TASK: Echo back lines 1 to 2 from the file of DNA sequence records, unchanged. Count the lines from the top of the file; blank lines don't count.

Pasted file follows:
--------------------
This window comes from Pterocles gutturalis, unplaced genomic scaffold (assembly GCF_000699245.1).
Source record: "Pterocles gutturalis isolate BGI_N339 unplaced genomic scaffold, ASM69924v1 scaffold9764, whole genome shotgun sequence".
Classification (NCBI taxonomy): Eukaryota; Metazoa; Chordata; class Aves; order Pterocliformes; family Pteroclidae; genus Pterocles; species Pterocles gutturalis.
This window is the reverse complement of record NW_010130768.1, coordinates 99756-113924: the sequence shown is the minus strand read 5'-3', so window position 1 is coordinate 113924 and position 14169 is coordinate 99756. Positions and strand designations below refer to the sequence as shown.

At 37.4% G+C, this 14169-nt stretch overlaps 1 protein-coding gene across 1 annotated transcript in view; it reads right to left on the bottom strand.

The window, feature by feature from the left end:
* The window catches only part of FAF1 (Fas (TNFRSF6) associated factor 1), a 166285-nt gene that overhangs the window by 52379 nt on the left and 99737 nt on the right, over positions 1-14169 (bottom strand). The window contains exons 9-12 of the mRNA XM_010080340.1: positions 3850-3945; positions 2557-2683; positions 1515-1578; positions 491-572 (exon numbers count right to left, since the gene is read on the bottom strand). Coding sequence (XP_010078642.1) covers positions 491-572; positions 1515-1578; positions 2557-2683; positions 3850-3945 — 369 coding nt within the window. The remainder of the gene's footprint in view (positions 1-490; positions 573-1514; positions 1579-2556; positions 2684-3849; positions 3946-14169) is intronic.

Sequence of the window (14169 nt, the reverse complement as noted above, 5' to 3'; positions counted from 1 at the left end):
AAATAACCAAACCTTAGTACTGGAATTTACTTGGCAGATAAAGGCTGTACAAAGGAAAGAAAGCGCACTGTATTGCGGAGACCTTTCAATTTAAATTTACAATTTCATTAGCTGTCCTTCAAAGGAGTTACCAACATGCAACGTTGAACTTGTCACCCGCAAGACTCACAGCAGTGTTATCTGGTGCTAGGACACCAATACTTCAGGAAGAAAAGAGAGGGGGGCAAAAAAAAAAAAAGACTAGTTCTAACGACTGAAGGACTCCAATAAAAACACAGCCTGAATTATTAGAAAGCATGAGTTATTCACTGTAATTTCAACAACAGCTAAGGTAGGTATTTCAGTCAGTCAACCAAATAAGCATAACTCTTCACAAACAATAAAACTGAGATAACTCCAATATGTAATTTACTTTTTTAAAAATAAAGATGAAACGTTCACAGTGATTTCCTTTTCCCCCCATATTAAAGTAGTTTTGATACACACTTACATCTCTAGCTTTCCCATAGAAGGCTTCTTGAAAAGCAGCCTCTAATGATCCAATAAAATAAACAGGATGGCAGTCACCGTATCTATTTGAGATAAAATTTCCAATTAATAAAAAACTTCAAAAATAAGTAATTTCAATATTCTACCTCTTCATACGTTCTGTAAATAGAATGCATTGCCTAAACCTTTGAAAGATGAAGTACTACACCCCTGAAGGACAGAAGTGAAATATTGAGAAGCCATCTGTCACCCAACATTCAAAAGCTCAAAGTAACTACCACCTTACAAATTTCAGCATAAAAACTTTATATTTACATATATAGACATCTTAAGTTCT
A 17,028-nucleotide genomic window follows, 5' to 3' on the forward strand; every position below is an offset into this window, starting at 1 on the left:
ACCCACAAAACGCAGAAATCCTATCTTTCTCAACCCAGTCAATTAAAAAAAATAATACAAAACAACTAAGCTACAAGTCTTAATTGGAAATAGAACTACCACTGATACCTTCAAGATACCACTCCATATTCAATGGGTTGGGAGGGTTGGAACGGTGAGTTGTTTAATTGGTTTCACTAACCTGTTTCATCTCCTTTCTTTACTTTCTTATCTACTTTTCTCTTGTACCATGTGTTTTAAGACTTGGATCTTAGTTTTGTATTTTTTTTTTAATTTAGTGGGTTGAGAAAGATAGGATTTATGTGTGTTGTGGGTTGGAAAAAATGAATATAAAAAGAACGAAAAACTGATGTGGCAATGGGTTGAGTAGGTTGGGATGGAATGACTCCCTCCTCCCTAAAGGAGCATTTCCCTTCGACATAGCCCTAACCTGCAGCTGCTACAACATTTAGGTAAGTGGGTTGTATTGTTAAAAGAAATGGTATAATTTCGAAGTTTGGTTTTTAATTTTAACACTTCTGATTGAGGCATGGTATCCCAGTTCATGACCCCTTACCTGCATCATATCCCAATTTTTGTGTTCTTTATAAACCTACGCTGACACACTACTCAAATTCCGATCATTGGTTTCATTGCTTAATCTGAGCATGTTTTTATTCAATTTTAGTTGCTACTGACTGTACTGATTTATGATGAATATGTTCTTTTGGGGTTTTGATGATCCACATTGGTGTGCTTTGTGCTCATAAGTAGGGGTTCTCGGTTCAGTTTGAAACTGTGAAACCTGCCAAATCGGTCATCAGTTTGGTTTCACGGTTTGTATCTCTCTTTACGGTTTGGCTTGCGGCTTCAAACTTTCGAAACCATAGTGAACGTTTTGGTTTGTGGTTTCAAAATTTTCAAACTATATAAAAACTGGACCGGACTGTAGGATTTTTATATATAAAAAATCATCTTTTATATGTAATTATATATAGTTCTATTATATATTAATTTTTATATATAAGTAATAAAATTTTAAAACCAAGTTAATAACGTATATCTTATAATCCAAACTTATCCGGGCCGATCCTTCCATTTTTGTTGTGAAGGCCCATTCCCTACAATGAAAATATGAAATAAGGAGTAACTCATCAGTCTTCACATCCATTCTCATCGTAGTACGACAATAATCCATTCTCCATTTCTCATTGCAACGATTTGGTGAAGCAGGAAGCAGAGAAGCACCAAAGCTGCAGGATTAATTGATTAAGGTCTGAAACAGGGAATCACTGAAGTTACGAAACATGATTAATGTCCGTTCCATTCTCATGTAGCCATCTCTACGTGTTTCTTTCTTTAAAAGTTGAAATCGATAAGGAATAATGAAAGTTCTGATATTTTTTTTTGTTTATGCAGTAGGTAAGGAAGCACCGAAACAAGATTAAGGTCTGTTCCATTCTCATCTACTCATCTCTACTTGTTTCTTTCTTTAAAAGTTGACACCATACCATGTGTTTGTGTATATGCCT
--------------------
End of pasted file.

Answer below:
This window comes from Pterocles gutturalis, unplaced genomic scaffold (assembly GCF_000699245.1).
Source record: "Pterocles gutturalis isolate BGI_N339 unplaced genomic scaffold, ASM69924v1 scaffold9764, whole genome shotgun sequence".